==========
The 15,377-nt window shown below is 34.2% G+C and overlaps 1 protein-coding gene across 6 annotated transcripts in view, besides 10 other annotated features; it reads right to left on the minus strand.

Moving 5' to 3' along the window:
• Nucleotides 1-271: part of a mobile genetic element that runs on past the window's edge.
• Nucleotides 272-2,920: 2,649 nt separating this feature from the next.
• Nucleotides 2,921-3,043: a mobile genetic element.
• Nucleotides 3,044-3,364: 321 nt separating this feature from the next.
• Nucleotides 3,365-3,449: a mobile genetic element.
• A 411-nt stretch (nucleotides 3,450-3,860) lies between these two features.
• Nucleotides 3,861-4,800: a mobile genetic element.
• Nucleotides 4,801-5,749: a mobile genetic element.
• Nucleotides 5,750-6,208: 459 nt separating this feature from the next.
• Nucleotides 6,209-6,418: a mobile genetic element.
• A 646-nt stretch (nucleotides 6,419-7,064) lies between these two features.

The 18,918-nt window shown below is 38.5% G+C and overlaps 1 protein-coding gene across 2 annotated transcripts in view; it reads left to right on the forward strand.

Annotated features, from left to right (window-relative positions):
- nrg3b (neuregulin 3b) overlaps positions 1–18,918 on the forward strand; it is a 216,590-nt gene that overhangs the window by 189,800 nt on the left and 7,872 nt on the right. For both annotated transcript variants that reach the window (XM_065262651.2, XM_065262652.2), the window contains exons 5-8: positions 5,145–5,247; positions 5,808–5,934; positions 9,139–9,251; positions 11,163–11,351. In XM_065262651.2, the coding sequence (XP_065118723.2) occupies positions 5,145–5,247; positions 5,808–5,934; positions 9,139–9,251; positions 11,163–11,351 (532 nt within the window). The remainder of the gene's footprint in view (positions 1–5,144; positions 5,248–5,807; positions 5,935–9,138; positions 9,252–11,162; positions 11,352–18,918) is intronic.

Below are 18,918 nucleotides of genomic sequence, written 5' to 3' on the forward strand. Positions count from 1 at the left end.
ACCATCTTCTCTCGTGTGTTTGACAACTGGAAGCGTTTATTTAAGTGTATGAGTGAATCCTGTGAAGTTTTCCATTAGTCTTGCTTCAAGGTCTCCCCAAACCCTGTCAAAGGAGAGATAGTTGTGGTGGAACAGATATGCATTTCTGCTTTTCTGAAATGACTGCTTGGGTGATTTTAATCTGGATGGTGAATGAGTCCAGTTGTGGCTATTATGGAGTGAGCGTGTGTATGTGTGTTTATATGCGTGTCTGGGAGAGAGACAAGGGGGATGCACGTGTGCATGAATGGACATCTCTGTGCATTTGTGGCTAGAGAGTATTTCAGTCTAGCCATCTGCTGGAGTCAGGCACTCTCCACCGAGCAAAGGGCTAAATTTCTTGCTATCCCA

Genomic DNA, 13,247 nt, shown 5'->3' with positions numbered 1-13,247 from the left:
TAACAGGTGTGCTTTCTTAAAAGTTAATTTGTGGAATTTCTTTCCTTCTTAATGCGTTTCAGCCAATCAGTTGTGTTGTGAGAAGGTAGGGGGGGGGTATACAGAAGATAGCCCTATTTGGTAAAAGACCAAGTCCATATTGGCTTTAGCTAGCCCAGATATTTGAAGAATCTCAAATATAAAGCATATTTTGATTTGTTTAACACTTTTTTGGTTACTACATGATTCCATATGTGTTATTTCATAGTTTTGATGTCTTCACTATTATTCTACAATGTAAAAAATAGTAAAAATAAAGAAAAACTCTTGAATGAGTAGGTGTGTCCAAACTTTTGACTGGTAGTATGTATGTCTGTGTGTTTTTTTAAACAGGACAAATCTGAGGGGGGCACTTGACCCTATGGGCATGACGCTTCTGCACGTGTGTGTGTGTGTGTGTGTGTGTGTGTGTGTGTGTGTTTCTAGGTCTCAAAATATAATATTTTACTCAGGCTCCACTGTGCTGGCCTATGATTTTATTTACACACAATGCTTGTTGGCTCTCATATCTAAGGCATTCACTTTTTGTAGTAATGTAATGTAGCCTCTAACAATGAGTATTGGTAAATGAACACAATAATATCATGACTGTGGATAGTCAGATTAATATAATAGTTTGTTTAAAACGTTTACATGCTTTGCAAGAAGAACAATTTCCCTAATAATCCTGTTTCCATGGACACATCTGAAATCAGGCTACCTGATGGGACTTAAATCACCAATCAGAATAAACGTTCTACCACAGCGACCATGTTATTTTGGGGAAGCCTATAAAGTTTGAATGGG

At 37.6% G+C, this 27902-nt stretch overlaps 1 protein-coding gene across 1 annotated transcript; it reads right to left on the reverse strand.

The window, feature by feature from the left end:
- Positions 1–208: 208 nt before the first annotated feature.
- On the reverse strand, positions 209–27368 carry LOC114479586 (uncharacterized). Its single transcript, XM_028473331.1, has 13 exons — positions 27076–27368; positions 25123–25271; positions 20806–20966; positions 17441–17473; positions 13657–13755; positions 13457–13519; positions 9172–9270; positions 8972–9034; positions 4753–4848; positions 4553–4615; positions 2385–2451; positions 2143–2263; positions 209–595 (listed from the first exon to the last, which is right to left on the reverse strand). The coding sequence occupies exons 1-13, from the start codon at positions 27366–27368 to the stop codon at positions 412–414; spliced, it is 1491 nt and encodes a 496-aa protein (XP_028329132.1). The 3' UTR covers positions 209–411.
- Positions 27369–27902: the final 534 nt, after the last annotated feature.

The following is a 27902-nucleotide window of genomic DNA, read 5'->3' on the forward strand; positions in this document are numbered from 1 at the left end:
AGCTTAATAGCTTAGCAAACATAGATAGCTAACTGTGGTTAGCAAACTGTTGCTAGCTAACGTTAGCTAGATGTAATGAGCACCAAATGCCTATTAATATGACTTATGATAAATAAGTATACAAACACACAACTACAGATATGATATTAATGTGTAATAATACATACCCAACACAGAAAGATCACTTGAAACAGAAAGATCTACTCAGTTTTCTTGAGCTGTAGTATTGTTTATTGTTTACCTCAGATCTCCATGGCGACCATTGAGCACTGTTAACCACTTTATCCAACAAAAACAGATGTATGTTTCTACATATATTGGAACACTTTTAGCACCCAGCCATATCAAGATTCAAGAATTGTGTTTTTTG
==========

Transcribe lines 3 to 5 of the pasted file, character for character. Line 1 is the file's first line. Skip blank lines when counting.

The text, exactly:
• Nucleotides 1-271: part of a mobile genetic element that runs on past the window's edge.
• Nucleotides 272-2,920: 2,649 nt separating this feature from the next.
• Nucleotides 2,921-3,043: a mobile genetic element.